Kobe Bryant’s resume has yet another entry to prove his greatness: He’s now, officially, a Hall of Famer.
And he’s got plenty of elite company in the 2020 class, one that may be as glitzy as any.
Bryant and fellow NBA greats Tim Duncan and Kevin Garnett headlined a nine-person group announced Saturday as this year’s class of enshrinees into the Naismith Memorial Basketball Hall of Fame.
They all got into the Hall in their first year of eligibility, as did WNBA great Tamika Catchings. Two-time NBA champion coach Rudy Tomjanovich finally got his call, as did longtime Baylor women’s coach Kim Mulkey, 1,000-game winner Barbara Stevens of Bentley and three-time Final Four coach Eddie Sutton.
They were the eight finalists who were announced in February, and the panel of 24 voters who were tasked to decide who merited selection wound up choosing them all. Also headed to the Hall this year: former FIBA Secretary General Patrick Baumann, selected as a direct-elect by the international committee.
“He was the head of FIBA and this was a way to honor him,” Hall of Fame Chairman and enshrinee Jerry Colangelo said. “It was a special thing done through that committee.”
Bryant died in a helicopter crash on Jan. 26, about three weeks before the Hall of Fame said — as if there was going to be any doubt — that he was a finalist. Duncan and Garnett were also widely perceived to be locks to be part of this class; they were both 15-time NBA All-Stars, and Bryant was an 18-time selection.
Duncan becomes the first Deacon to be enshrined in Springfield.
The 2002 and 2003 NBA MVP and 1998 NBA Rookie of the Year led the San Antonio Spurs to five NBA Championships. He ranks 14th in NBA history with 26,496 career points, sixth in NBA history with 15,091 career rebounds and fifth in NBA history with 3,020 career blocks.
Selected with the No. 1 overall pick in the 1997 NBA Draft, Duncan was the consensus national college basketball Player of the Year during his senior season at Wake. He finished his college career with an ACC record 481 blocked shots while ranking second in Deacons history with 1,570 career rebounds and fourth with 2,117 career points.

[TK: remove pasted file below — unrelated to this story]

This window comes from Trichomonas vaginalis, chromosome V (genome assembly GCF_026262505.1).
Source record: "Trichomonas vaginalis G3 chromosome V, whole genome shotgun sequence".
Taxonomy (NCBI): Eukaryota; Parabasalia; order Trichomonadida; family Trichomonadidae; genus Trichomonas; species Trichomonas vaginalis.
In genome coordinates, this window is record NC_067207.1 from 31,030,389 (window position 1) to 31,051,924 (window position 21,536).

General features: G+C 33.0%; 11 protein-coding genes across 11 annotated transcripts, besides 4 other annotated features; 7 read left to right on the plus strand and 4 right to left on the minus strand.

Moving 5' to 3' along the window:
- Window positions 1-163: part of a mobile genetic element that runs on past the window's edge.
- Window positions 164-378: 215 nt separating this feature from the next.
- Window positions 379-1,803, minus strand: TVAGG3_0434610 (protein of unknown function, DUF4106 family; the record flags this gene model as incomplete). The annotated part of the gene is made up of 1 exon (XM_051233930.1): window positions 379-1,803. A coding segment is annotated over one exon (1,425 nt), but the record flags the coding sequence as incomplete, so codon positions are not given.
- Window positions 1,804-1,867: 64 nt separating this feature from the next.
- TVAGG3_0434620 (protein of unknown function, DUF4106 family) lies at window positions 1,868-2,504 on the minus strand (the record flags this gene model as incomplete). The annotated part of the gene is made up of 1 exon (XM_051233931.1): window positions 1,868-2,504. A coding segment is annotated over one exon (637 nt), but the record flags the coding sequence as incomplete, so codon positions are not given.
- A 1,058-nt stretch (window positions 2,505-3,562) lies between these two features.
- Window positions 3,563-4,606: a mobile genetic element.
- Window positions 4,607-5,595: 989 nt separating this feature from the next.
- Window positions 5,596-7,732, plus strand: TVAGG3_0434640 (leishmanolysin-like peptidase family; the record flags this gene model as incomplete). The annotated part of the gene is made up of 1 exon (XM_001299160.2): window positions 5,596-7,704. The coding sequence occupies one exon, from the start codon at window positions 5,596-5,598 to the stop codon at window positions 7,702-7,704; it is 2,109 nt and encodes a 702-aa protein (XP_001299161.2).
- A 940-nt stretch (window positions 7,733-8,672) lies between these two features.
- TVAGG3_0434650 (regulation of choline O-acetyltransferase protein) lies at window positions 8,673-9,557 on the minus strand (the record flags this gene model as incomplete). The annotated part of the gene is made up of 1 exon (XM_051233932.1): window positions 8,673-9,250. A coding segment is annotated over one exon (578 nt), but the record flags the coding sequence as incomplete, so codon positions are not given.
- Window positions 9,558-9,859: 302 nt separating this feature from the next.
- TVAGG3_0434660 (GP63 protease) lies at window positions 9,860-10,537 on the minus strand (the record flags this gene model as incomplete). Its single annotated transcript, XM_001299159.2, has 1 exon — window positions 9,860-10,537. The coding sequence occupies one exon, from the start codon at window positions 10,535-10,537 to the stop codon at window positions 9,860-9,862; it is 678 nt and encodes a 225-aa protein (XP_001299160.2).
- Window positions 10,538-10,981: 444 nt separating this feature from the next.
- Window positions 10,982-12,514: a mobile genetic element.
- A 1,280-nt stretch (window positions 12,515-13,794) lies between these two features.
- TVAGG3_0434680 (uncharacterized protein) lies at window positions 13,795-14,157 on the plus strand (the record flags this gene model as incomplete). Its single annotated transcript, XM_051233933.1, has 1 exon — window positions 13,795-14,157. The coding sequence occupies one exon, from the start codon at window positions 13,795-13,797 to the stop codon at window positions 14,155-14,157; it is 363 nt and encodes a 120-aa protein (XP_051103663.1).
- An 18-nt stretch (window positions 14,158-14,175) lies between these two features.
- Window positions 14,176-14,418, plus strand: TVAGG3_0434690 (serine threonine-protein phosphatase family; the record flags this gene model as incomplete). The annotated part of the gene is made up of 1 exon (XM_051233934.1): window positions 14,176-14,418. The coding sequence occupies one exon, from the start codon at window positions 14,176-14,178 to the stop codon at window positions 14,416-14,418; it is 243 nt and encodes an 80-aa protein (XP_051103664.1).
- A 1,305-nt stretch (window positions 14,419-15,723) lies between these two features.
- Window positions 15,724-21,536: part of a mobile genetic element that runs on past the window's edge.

“It is the end of the journey and it was an incredible career that I enjoyed so much,” Duncan, whose No. 21 has been retired by both Wake and the Spurs, said on ESPN’s announcement show. “To call it a dream come true isn’t even doing it any justice because I never dreamt I would be at this point. I played the game, enjoyed the game, and loved what I did. To be here now, with the guys I’m going into the Hall of Fame with, it is an amazing class.”
Bryant’s death has been part of a jarring start of the year for basketball: Commissioner Emeritus David Stern died on Jan. 1, Bryant and his daughter Gianna were among nine who died in the crash in late January, and the NBA shut down March 11 as the coronavirus pandemic began to grip the U.S.
“Obviously, we wish that he was here with us to celebrate,” Vanessa Bryant, Kobe’s wife, said on the ESPN broadcast of the class announcement. “But it’s definitely the peak of his NBA career and every accomplishment that he had as an athlete was a steppingstone to be here. So we’re incredibly proud of him.”
Bryant was also a five-time champion with the Los Angeles Lakers, just as Duncan was with the San Antonio Spurs.
“This is an incredibly special class, for many reasons,” Colangelo said.
Garnett is the only player in NBA history with at least 25,000 points, 10,000 rebounds, 5,000 assists, 1,500 blocks and 1,500 steals. He also was part of Boston’s 2008 NBA title.
“This is the culmination,” Garnett said. “All those hours … this is what you do it for, right here. To be able to be called ‘Hall of Famer’ is everything.”
Catchings was a 10-time WNBA All-Star and four-time Olympic gold medalist. Tomjanovich, who had overwhelming support from NBA peers who couldn’t understand why it took so long for his selection, was a five-time All-Star as a player, guided Houston to back-to-back titles and took the 2000 U.S. Olympic team to a gold medal.
Mulkey has three NCAA titles as a coach, won two others as a player and had Baylor in position to vie for another championship this season had the global coronavirus pandemic not forced the shutdown of virtually every sport around the globe. Stevens has coached for 43 years and is a five-time Division II coach of the year. Sutton won more than 800 games in nearly four decades, and Baumann was one of the most powerful voices in international basketball until his death in 2018.
The enshrinement ceremony in Springfield, Massachusetts, is scheduled for Aug. 29. Should the pandemic force a delay, there is a tentative plan for an October ceremony as well.
(Staff writer Brett Friedlander also contributed to this story)